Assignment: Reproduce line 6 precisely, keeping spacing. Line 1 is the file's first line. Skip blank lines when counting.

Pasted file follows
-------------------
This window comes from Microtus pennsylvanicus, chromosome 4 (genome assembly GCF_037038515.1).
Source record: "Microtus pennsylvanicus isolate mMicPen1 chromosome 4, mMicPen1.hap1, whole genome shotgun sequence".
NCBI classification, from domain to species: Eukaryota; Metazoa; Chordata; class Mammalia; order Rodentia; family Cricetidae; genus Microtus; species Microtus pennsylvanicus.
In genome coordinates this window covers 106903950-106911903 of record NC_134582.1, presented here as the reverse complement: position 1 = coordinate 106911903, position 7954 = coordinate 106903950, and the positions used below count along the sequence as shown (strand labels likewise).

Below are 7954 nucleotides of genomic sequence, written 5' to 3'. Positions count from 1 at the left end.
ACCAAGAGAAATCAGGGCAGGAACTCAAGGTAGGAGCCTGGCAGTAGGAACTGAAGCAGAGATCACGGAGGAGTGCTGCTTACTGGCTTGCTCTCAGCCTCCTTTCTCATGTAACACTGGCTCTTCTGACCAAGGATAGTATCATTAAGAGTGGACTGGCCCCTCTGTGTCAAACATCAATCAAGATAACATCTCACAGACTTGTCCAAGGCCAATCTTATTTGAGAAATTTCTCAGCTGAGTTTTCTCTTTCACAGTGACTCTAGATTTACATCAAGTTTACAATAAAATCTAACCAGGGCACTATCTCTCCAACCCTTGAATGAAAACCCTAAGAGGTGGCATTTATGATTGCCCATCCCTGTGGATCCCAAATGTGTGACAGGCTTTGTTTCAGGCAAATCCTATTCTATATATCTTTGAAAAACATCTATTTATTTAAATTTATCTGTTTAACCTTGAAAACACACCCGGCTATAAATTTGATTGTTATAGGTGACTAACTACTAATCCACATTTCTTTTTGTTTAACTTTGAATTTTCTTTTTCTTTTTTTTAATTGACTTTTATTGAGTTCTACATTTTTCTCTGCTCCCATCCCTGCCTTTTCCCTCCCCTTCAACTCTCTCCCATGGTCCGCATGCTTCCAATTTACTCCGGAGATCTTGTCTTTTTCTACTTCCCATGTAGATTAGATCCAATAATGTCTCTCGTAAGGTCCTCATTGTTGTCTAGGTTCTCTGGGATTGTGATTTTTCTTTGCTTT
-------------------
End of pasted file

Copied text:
ACCAAGAGAAATCAGGGCAGGAACTCAAGGTAGGAGCCTGGCAGTAGGAACTGAAGCAGAGATCACGGAGGAGTGCTGCTTACTGGCTTGCTCTCAGCCTCCTTTCTCATGTAACACTGGCTCTTCTGACCAAGGATAGTATCATTAAGAGTGGACTGGCCCCTCTGTGTCAAACATCAATCAAGATAACATCTCACAGACTTGTCCAAGGCCAATCTTATTTGAGAAATTTCTCAGCTGAGTTTTCTCTTTCACAGTGACTCTAGATTTACATCAAGTTTACAATAAAATCTAACCAGGGCACTATCTCTCCAACCCTTGAATGAAAACCCTAAGAGGTGGCATTTATGATTGCCCATCCCTGTGGATCCCAAATGTGTGACAGGCTTTGTTTCAGGCAAATCCTATTCTATATATCTTTGAAAAACATCTATTTATTTAAATTTATCTGTTTAACCTTGAAAACACACCCGGCTATAAATTTGATTGTTATAGGTGACTAACTACTAATCCACATTTCTTTTTGTTTAACTTTGAATTTTCTTTTTCTTTTTTTTAATTGACTTTTATTGAGTTCTACATTTTTCTCTGCTCCCATCCCTGCCTTTTCCCTCCCCTTCAACTCTCTCCCATGGTCCGCATGCTTCCAATTTACTCCGGAGATCTTGTCTTTTTCTACTTCCCATGTAGATTAGATCCAATAATGTCTCTCGTAAGGTCCTCATTGTTGTCTAGGTTCTCTGGGATTGTGATTTTTCTTTGCTTT